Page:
Helping you understand general Medicare information and your various options.
General Medicare information with options and opportunities for you.
Medicare is an insurance program administered by the Centers for Medicare and Medicaid Services in the United States. Medicare began in 1966 and was originally administered by the Social Security Administration. Over the past half-century, the program has adapted to meet the ever-changing needs of the modern world by adding new program options, and allowing for the introduction of supplemental plans.
What is Medicare?
Medicare insurance is a government-sponsored health insurance program available to most people aged 65 or older who have paid Medicare taxes while working. It is also available to some younger people with disabilities or end-stage renal disease. It’s divided into several sections with differing costs and choices. Rules concerning enrollment eligibility and timing must be considered.
Medicare has four sections.
Medicare is divided into four sections referred to as Parts A, B, C, and D. Parts A and B are considered “Original Medicare.”
- Part A: Medicare Part A covers hospital-related expenses, including inpatient stays in a traditional hospital, skilled nursing facility, or hospice. It may also include coverage for home health care.
- Part B: Medicare Part B covers expenses that are not considered hospital-related. This can include some doctor visits and outpatient care, medical supplies, and preventive care services.
- Part C: Medicare Part C is also known as Medicare Advantage. Medicare Advantage plans are an alternative to original Medicare. These plans typically follow Medicare rules, but they may have different out of pocket costs and may require an individual to use different channels to obtain care than original Medicare. They may also include coverage for prescription drugs.
- Part D: Medicare Part D is designed to help cover the cost of prescription drugs for those who have both Medicare Part A and Part B. This is an optional coverage that is provided through private insurance companies.
Medicare Part A.
Most people become eligible to enroll in Medicare Part A when they turn 65. Individuals must enroll during specific enrollment windows. Having health insurance through an employer’s plan can impact enrollment timeframes. Part A is provided free for individuals and their spouses who worked and paid Medicare taxes for a minimum of ten years. Those who are not eligible to receive free Part A may be eligible to buy it and pay premiums for coverage. Once eligible for Medicare, individuals are typically enrolled automatically in Part A if they are receiving Social Security or Railroad Retirement Board benefits. Those who are not receiving SS or RRB benefits, as well as those living in Puerto Rico, are not automatically enrolled.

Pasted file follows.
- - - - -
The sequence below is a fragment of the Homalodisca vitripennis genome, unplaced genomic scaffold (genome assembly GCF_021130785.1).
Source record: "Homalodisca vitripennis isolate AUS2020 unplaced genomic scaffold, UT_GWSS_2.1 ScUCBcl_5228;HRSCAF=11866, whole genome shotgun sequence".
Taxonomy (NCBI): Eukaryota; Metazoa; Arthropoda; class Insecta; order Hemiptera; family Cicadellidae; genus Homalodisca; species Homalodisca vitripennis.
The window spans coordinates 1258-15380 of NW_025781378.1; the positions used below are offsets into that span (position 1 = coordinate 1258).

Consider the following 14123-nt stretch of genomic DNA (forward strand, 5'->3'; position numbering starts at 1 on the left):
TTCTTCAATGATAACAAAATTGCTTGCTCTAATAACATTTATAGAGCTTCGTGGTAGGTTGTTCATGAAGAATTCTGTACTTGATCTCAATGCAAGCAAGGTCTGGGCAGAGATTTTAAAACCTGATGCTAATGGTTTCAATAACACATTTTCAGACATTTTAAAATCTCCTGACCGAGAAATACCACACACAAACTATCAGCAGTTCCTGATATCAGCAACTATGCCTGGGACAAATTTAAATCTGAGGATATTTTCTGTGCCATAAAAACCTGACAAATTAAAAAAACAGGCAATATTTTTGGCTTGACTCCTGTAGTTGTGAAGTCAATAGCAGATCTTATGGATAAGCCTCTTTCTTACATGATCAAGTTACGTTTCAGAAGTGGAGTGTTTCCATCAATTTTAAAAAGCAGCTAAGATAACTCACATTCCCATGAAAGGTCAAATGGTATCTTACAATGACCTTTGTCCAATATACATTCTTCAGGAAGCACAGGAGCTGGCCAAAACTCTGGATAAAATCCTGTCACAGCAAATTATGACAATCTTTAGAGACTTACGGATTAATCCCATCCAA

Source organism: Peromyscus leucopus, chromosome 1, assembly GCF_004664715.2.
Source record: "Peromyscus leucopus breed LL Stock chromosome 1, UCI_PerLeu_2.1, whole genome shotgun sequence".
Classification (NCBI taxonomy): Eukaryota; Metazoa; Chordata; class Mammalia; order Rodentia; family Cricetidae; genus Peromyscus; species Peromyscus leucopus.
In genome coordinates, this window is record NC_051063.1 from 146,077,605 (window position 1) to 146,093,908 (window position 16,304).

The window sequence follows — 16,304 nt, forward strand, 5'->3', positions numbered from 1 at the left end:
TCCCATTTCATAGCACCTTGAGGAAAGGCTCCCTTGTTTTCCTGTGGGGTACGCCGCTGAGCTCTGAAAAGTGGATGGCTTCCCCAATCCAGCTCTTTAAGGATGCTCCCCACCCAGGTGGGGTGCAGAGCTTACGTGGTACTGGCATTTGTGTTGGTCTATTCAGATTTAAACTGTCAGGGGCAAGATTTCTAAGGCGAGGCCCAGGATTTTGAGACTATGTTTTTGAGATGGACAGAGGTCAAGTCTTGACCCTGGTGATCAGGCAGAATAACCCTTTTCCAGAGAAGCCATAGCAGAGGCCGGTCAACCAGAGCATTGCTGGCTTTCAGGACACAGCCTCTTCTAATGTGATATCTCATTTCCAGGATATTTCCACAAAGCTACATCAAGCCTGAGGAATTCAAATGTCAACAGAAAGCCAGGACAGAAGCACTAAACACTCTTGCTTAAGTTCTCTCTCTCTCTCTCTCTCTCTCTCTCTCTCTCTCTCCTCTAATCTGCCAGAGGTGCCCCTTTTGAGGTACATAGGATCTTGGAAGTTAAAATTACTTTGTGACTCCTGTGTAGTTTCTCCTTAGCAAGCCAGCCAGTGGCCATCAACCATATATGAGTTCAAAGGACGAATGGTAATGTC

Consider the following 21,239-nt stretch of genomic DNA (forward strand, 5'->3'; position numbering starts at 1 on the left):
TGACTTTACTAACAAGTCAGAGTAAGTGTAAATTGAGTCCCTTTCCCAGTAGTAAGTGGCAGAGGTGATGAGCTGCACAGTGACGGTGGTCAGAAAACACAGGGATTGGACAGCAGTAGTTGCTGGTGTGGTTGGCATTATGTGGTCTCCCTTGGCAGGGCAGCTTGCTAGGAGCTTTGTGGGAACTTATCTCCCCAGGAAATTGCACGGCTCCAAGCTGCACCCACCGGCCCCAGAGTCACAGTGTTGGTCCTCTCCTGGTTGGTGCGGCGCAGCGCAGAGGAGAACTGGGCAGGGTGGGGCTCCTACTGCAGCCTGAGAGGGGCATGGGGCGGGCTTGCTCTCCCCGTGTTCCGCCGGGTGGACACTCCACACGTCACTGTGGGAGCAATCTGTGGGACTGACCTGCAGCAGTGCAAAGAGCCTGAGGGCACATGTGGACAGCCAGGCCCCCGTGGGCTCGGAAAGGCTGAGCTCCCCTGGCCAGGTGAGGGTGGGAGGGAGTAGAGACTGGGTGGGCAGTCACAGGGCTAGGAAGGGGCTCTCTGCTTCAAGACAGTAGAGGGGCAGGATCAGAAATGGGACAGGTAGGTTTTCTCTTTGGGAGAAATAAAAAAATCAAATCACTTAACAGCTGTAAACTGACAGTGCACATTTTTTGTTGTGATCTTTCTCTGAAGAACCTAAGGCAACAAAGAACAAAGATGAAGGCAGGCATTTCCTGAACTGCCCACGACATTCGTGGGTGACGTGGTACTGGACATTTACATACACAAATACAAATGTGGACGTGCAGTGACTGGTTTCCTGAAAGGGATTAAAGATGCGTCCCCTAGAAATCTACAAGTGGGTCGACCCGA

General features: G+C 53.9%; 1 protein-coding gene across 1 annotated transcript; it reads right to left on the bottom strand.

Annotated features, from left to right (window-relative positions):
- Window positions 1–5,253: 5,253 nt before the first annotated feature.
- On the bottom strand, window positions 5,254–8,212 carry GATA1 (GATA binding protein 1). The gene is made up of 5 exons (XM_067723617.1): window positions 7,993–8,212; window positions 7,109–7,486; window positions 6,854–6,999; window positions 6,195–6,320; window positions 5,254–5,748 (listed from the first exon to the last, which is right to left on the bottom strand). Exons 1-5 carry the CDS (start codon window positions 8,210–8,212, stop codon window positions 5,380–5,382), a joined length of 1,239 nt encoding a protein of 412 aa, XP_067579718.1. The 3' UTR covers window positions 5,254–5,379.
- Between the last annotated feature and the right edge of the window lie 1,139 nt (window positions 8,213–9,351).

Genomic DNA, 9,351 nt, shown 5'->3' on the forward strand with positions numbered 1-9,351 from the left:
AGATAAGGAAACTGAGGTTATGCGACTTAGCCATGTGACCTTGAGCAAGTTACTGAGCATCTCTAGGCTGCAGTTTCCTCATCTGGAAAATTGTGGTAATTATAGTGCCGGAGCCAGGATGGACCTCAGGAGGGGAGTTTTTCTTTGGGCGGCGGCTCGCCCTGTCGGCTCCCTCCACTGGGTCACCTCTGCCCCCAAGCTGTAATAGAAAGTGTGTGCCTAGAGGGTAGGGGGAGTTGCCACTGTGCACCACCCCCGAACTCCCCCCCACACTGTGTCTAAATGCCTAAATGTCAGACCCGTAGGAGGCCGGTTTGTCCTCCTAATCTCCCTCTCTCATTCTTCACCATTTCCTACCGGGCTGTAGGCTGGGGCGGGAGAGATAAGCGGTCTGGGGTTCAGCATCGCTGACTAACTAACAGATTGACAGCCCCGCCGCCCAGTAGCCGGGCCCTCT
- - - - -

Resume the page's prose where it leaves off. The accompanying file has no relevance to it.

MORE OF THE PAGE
How does Part A work?
Part A pays a portion of the costs for services associated with hospitalization. For example, these services include inpatient care, skilled nursing facilities, or hospice. Part A does not cover long-term care that is custodial in nature. There are limits to the amounts Medicare Part A will pay based on covered services and length of hospital stay. Medicare does cover inpatient care in a psychiatric hospital. However, coverage is capped at a maximum of 190 days per lifetime. Also, Medicare Part A will only cover care in a semi-private room, unless a private room is medically necessary.
Medicare Part B.
Medicare Part B always requires the individual to pay a premium. Eligibility for Parts A and B tend to coincide. However, Part B eligibility will be impacted by whether or not a person is eligible for premium-free Part A. Enrollment in Part B is voluntary. Depending on a person’s eligibility, they may be enrolled in Part B automatically with the option to refuse it, or they may need to enroll on their own. Like Part A, enrollment can only happen during certain windows.
How does Part B work?
Part B covers a portion of the costs associated with medically necessary services to diagnose or treat a condition. It also includes some preventive care costs. For example, Part B typically pays for ambulance, durable medical equipment, certain health screenings, and some vaccines, including the flu shot and the COVID-19 vaccine. Most preventive services are provided at no cost. However, other services are typically subject to a deductible and 20% coinsurance. There is no limit on out of pocket costs.
What’s not covered under Original Medicare?
There are services that won’t be covered by either Part A or Part B. For example, dental care including dentures, vision exams and glasses, hearing aids and hearing aid fittings, and routine foot care are typically not covered. Additionally, long-term care in a nursing home (custodial care) is not covered. Similarly, Medicare does not cover cosmetic procedures or acupuncture. Services not covered by Medicare must be paid for out of pocket. Alternatively, they may be covered by other supplemental insurance plans. Finally, Original Medicare does not cover services provided outside the United States, except in limited circumstances.
Medicare supplement plans (Medigap).
Medicare supplement plans are also known as Medigap plans. These optional plans are available to individuals who have Parts A and B and wish to supplement that coverage. These policies can help cover the patient’s out of pocket costs. This includes copayments, coinsurance, and deductibles. Medigap plans may also provide coverage for when an individual needs care while outside the United States. Medigap policies written after 2006 do not include prescription drug coverage. Also, Medigap plans typically do not cover services like dental, vision, and long-term care, eyeglasses, hearing aids, and private-duty nursing.
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